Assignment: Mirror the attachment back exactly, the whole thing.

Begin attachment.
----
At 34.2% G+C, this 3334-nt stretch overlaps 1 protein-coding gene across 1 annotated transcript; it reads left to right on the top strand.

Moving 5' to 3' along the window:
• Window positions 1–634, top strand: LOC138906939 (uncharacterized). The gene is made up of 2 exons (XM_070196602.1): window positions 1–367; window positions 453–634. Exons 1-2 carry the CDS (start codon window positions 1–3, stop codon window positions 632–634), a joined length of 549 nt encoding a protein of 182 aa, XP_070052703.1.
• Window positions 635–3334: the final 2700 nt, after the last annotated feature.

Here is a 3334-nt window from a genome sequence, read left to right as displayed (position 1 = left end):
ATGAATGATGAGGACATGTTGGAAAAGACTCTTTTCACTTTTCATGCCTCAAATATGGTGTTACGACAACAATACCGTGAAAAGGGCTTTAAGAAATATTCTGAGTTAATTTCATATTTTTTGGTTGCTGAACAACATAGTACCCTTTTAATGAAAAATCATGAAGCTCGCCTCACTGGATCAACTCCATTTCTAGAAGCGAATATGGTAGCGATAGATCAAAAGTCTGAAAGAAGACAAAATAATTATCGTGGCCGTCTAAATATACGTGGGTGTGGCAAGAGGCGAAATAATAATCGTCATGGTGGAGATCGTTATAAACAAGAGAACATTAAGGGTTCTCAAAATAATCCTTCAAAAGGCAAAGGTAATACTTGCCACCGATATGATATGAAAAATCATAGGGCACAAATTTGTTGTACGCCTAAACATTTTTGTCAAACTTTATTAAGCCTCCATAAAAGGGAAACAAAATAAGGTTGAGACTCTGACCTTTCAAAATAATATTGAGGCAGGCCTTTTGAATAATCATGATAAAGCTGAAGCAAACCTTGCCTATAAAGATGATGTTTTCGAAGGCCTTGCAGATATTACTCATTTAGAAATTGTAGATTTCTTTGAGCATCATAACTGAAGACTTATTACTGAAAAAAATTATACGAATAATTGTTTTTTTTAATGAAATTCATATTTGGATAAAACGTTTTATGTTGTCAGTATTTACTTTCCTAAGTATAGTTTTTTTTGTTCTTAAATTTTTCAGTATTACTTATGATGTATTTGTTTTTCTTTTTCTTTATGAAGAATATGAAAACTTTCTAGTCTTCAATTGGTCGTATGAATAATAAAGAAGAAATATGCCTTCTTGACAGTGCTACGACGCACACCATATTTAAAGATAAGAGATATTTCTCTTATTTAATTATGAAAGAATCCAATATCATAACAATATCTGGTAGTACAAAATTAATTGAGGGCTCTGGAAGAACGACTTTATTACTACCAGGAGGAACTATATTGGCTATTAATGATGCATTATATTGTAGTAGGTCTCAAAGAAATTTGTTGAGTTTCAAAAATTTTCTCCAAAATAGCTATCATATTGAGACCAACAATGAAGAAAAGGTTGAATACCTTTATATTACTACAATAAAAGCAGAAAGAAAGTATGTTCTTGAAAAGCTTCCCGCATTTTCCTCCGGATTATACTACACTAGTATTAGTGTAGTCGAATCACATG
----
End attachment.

At 34.2% G+C, this 3334-nt stretch overlaps 1 protein-coding gene across 1 annotated transcript; it reads left to right on the top strand.

Moving 5' to 3' along the window:
• Window positions 1–634, top strand: LOC138906939 (uncharacterized). The gene is made up of 2 exons (XM_070196602.1): window positions 1–367; window positions 453–634. Exons 1-2 carry the CDS (start codon window positions 1–3, stop codon window positions 632–634), a joined length of 549 nt encoding a protein of 182 aa, XP_070052703.1.
• Window positions 635–3334: the final 2700 nt, after the last annotated feature.

Here is a 3334-nt window from a genome sequence, read left to right as displayed (position 1 = left end):
ATGAATGATGAGGACATGTTGGAAAAGACTCTTTTCACTTTTCATGCCTCAAATATGGTGTTACGACAACAATACCGTGAAAAGGGCTTTAAGAAATATTCTGAGTTAATTTCATATTTTTTGGTTGCTGAACAACATAGTACCCTTTTAATGAAAAATCATGAAGCTCGCCTCACTGGATCAACTCCATTTCTAGAAGCGAATATGGTAGCGATAGATCAAAAGTCTGAAAGAAGACAAAATAATTATCGTGGCCGTCTAAATATACGTGGGTGTGGCAAGAGGCGAAATAATAATCGTCATGGTGGAGATCGTTATAAACAAGAGAACATTAAGGGTTCTCAAAATAATCCTTCAAAAGGCAAAGGTAATACTTGCCACCGATATGATATGAAAAATCATAGGGCACAAATTTGTTGTACGCCTAAACATTTTTGTCAAACTTTATTAAGCCTCCATAAAAGGGAAACAAAATAAGGTTGAGACTCTGACCTTTCAAAATAATATTGAGGCAGGCCTTTTGAATAATCATGATAAAGCTGAAGCAAACCTTGCCTATAAAGATGATGTTTTCGAAGGCCTTGCAGATATTACTCATTTAGAAATTGTAGATTTCTTTGAGCATCATAACTGAAGACTTATTACTGAAAAAAATTATACGAATAATTGTTTTTTTTAATGAAATTCATATTTGGATAAAACGTTTTATGTTGTCAGTATTTACTTTCCTAAGTATAGTTTTTTTTGTTCTTAAATTTTTCAGTATTACTTATGATGTATTTGTTTTTCTTTTTCTTTATGAAGAATATGAAAACTTTCTAGTCTTCAATTGGTCGTATGAATAATAAAGAAGAAATATGCCTTCTTGACAGTGCTACGACGCACACCATATTTAAAGATAAGAGATATTTCTCTTATTTAATTATGAAAGAATCCAATATCATAACAATATCTGGTAGTACAAAATTAATTGAGGGCTCTGGAAGAACGACTTTATTACTACCAGGAGGAACTATATTGGCTATTAATGATGCATTATATTGTAGTAGGTCTCAAAGAAATTTGTTGAGTTTCAAAAATTTTCTCCAAAATAGCTATCATATTGAGACCAACAATGAAGAAAAGGTTGAATACCTTTATATTACTACAATAAAAGCAGAAAGAAAGTATGTTCTTGAAAAGCTTCCCGCATTTTCCTCCGGATTATACTACACTAGTATTAGTGTAGTCGAATCACATG